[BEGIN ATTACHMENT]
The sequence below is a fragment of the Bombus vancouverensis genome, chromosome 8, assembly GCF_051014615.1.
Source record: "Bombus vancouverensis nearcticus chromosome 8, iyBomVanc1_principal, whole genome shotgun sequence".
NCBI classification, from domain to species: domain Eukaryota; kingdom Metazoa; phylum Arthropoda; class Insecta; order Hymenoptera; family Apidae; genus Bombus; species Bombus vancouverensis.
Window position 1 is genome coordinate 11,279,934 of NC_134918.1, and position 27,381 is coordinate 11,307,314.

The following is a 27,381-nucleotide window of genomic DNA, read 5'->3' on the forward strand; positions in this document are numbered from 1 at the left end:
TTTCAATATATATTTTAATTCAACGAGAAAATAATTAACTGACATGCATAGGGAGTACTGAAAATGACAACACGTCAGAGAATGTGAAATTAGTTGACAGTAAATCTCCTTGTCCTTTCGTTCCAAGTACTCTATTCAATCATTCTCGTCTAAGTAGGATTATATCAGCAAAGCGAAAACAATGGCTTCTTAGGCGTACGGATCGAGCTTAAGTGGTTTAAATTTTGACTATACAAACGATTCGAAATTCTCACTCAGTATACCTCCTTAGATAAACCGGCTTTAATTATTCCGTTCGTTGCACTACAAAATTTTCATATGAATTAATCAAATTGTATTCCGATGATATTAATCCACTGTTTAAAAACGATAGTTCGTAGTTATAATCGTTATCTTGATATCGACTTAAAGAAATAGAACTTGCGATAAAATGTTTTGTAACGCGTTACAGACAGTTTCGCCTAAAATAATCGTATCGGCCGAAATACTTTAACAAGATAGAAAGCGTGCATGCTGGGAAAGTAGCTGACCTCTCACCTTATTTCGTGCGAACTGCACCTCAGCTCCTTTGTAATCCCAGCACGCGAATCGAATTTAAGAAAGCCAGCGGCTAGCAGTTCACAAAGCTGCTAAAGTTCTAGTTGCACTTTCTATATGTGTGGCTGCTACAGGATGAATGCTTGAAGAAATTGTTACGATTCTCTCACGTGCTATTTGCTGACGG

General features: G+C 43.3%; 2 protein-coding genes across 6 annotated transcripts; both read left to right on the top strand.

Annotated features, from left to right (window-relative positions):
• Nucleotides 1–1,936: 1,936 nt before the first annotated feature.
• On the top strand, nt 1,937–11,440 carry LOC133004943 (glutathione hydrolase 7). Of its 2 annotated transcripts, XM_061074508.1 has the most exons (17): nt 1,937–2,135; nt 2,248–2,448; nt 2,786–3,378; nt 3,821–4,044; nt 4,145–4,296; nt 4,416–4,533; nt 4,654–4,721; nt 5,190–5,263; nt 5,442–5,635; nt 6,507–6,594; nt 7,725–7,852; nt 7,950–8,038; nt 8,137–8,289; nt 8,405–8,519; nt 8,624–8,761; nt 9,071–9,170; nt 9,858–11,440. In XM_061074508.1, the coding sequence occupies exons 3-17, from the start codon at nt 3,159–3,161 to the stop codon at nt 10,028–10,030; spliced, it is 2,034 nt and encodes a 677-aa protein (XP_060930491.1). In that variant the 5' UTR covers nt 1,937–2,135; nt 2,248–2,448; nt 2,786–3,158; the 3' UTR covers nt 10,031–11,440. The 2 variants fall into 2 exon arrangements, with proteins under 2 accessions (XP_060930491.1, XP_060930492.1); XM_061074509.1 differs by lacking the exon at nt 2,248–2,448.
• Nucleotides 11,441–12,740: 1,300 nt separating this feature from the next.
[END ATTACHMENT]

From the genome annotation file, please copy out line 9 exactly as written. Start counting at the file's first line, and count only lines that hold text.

• Nucleotides 1–1,936: 1,936 nt before the first annotated feature.